The Hidden Cost of Not Investing in Expertise
Drawing inspiration from Charlie Munger’s insightful quote, “If you’re not paying for an agency, you’re already paying for an agency”, this blog underscores the often-overlooked costs businesses incur when they opt not to invest in professional marketing and analytics expertise.Lessons from Charlie Munger’s Wisdom
For small and midsize businesses (SMB) trying to stand up marketing efforts, this is common. Unfortunately, there are many instances where you might already be working with an agency that claims to be specialized in areas of digital marketing, but when diving a little deeper they aren’t bringing the value they should to the table.
As a result, this ends up costing the business dearly. We often see this for prospective clients and uncover many cases in our digital marketing audits.
4 Common Challenges of Minimal Expertise
There are many instances where businesses suffer without expertise and guidance. However, these four most common pain points cause businesses to inadvertently pay the price for skimping on specialized skills.
1. Ad Spend Waste From Targeting the Wrong Audience
Search engine ad platforms don’t always make it easy to understand exactly what you’re buying. Many people assume “keywords” are precise and that you’d show up for just that term, but that isn’t often the case. In reality, capturing potential customers can mean increasing brand awareness through unusual routes.
Depending on your settings, ad platforms like Google & Microsoft actually make some sweeping decisions about the terms you actually show up for. In many cases, those decisions lead to paid ads that don’t drive value.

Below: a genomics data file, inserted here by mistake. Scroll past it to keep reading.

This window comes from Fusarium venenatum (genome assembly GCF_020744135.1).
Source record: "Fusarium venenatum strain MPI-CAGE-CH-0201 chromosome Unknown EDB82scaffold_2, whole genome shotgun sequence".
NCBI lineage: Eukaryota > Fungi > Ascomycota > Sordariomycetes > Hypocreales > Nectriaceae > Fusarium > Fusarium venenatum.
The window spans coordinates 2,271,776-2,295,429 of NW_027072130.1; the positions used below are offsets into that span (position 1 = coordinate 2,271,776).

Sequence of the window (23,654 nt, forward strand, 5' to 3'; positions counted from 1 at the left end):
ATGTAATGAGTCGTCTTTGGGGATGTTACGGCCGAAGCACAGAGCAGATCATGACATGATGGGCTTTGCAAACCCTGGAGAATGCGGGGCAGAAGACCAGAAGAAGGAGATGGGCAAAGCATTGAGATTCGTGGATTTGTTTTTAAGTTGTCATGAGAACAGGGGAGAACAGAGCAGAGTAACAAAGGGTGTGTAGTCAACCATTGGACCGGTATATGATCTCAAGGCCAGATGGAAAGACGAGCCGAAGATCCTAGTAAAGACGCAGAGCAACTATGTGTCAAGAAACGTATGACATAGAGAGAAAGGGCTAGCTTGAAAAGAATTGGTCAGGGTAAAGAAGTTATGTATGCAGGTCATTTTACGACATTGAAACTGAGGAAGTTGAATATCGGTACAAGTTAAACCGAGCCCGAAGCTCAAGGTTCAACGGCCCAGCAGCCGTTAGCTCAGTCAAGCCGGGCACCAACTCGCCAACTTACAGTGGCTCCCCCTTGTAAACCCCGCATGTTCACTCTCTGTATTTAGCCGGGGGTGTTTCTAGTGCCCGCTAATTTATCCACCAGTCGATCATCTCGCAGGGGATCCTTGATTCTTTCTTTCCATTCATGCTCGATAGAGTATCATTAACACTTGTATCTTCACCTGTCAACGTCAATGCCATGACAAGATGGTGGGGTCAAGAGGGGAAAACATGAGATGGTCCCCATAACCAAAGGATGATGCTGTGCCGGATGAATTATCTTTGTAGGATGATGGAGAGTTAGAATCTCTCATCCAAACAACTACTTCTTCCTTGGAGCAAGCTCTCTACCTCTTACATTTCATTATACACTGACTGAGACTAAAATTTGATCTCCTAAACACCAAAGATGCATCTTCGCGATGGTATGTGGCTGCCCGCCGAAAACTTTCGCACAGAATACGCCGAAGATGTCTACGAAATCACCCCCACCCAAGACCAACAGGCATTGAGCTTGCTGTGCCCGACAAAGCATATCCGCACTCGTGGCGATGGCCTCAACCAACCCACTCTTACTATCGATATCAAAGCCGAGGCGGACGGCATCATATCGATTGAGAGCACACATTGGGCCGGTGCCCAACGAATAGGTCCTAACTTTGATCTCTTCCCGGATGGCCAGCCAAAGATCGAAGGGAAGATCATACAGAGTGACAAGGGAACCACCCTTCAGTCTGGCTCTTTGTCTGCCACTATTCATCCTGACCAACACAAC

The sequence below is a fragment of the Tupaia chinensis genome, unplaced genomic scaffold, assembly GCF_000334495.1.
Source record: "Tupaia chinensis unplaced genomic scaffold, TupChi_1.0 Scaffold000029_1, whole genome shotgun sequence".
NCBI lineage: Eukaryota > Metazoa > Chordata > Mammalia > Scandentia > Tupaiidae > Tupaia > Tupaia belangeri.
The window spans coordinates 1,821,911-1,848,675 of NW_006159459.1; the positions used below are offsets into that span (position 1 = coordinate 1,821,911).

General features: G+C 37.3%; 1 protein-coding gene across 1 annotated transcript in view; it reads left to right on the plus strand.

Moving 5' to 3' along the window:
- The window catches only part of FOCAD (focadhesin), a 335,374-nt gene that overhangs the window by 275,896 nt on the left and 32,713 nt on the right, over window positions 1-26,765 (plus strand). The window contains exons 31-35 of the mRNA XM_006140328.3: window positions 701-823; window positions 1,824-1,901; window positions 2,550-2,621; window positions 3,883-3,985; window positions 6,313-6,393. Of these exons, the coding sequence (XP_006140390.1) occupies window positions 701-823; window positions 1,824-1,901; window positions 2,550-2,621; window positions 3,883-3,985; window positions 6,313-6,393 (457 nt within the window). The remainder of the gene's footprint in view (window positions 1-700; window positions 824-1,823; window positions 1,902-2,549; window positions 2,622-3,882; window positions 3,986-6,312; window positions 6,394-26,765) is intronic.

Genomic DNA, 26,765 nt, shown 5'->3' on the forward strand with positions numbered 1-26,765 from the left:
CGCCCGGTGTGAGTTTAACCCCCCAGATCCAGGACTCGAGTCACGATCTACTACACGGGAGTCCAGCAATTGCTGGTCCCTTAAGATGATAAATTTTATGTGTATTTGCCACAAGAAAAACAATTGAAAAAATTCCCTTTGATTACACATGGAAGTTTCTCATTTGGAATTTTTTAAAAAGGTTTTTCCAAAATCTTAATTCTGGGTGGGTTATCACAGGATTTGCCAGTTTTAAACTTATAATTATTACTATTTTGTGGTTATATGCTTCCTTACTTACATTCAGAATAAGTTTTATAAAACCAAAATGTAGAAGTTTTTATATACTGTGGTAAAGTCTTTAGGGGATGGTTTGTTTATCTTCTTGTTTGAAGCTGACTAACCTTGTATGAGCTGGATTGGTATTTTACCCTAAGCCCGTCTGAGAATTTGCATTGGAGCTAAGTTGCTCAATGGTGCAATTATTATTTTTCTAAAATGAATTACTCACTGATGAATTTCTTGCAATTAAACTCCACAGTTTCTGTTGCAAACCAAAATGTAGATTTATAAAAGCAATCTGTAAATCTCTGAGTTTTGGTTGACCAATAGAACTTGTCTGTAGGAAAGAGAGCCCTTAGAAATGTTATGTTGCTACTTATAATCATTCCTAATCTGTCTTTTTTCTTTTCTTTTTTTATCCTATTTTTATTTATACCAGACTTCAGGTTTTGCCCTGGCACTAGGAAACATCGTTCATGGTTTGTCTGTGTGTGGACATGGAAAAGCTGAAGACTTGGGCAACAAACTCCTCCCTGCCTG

Issue: Many businesses drain their paid media budgets by focusing on broad keyword data rather than delving into the specifics of search query data to find their targeted audience. Given rising costs and constrained marketing budgets, targeting the wrong audience will sink your marketing results no matter how good your messaging/product is.
Example: A B2B company selling electrical products to contractors might target the keyword “electrical building cables”, and show up for terms like the more relevant search queries like “solar wiring cables” or “electrical cables for DIY shed” which are most likely consumers looking for information to complete a small project as opposed to contractors who might instead search for something like “bulk electrical building cable prices.
Impact: This mismatch leads to irrelevant ad placements, lower conversion rates, and ultimately, wasted ad spend. It’s not uncommon for us to see 80-90% of spending misdirected in this fashion.
2. Losing Local Visibility Because of Unoptimized Business Profiles
I once heard of a Christmas tree farm selling their product 60% below market in order to attract customers. The problem was no one knew about it, and they didn’t show up anywhere in the search engine’s local listings.
For some businesses, appearing in local results for increased sales is very important if your customer needs to plan to travel to you.
Issue: Businesses often underestimate the power of a well-optimized online business profile, crucial for appearing in local search packs.